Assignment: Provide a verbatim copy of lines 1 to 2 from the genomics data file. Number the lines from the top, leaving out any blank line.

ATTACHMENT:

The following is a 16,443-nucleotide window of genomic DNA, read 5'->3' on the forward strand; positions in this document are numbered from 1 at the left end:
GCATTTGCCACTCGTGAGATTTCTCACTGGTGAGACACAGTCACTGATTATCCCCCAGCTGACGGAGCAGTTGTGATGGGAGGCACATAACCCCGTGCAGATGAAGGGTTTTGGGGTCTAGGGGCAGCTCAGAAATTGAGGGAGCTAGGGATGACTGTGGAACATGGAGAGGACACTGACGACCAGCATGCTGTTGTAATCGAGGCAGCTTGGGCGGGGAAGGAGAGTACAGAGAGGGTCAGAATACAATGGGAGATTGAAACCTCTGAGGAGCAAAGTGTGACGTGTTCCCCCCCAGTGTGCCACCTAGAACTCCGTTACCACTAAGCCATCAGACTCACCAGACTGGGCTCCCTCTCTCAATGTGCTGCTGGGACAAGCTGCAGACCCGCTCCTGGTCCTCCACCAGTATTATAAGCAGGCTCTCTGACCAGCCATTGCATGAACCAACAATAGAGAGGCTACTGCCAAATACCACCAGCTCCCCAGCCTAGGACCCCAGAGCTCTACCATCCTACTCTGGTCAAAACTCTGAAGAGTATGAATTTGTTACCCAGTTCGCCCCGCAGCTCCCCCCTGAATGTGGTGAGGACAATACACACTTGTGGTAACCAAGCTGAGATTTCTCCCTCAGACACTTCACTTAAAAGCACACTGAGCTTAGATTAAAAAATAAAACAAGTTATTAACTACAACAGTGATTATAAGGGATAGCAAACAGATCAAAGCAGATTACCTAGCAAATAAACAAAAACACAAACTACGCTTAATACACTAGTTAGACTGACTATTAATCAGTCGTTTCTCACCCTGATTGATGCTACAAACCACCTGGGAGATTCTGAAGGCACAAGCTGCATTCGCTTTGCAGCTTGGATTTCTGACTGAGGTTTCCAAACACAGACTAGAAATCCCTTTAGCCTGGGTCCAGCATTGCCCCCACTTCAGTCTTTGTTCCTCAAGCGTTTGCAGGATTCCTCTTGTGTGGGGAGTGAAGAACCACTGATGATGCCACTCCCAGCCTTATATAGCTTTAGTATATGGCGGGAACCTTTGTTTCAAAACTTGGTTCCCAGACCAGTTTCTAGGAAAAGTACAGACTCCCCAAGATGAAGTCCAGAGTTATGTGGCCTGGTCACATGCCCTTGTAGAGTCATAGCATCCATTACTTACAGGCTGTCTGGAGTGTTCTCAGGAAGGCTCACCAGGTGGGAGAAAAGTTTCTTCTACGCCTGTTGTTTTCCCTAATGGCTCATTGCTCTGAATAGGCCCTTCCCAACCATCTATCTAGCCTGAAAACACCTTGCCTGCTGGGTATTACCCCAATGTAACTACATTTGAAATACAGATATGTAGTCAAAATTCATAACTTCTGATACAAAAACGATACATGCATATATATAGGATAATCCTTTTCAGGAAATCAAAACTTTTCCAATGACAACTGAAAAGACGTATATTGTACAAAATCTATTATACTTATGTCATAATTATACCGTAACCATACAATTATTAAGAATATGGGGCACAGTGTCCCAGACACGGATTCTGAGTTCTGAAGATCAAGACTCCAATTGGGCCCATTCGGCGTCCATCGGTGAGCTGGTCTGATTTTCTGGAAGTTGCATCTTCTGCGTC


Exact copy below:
The following is a 16,443-nucleotide window of genomic DNA, read 5'->3' on the forward strand; positions in this document are numbered from 1 at the left end:
GCATTTGCCACTCGTGAGATTTCTCACTGGTGAGACACAGTCACTGATTATCCCCCAGCTGACGGAGCAGTTGTGATGGGAGGCACATAACCCCGTGCAGATGAAGGGTTTTGGGGTCTAGGGGCAGCTCAGAAATTGAGGGAGCTAGGGATGACTGTGGAACATGGAGAGGACACTGACGACCAGCATGCTGTTGTAATCGAGGCAGCTTGGGCGGGGAAGGAGAGTACAGAGAGGGTCAGAATACAATGGGAGATTGAAACCTCTGAGGAGCAAAGTGTGACGTGTTCCCCCCCAGTGTGCCACCTAGAACTCCGTTACCACTAAGCCATCAGACTCACCAGACTGGGCTCCCTCTCTCAATGTGCTGCTGGGACAAGCTGCAGACCCGCTCCTGGTCCTCCACCAGTATTATAAGCAGGCTCTCTGACCAGCCATTGCATGAACCAACAATAGAGAGGCTACTGCCAAATACCACCAGCTCCCCAGCCTAGGACCCCAGAGCTCTACCATCCTACTCTGGTCAAAACTCTGAAGAGTATGAATTTGTTACCCAGTTCGCCCCGCAGCTCCCCCCTGAATGTGGTGAGGACAATACACACTTGTGGTAACCAAGCTGAGATTTCTCCCTCAGACACTTCACTTAAAAGCACACTGAGCTTAGATTAAAAAATAAAACAAGTTATTAACTACAACAGTGATTATAAGGGATAGCAAACAGATCAAAGCAGATTACCTAGCAAATAAACAAAAACACAAACTACGCTTAATACACTAGTTAGACTGACTATTAATCAGTCGTTTCTCACCCTGATTGATGCTACAAACCACCTGGGAGATTCTGAAGGCACAAGCTGCATTCGCTTTGCAGCTTGGATTTCTGACTGAGGTTTCCAAACACAGACTAGAAATCCCTTTAGCCTGGGTCCAGCATTGCCCCCACTTCAGTCTTTGTTCCTCAAGCGTTTGCAGGATTCCTCTTGTGTGGGGAGTGAAGAACCACTGATGATGCCACTCCCAGCCTTATATAGCTTTAGTATATGGCGGGAACCTTTGTTTCAAAACTTGGTTCCCAGACCAGTTTCTAGGAAAAGTACAGACTCCCCAAGATGAAGTCCAGAGTTATGTGGCCTGGTCACATGCCCTTGTAGAGTCATAGCATCCATTACTTACAGGCTGTCTGGAGTGTTCTCAGGAAGGCTCACCAGGTGGGAGAAAAGTTTCTTCTACGCCTGTTGTTTTCCCTAATGGCTCATTGCTCTGAATAGGCCCTTCCCAACCATCTATCTAGCCTGAAAACACCTTGCCTGCTGGGTATTACCCCAATGTAACTACATTTGAAATACAGATATGTAGTCAAAATTCATAACTTCTGATACAAAAACGATACATGCATATATATAGGATAATCCTTTTCAGGAAATCAAAACTTTTCCAATGACAACTGAAAAGACGTATATTGTACAAAATCTATTATACTTATGTCATAATTATACCGTAACCATACAATTATTAAGAATATGGGGCACAGTGTCCCAGACACGGATTCTGAGTTCTGAAGATCAAGACTCCAATTGGGCCCATTCGGCGTCCATCGGTGAGCTGGTCTGATTTTCTGGAAGTTGCATCTTCTGCGTC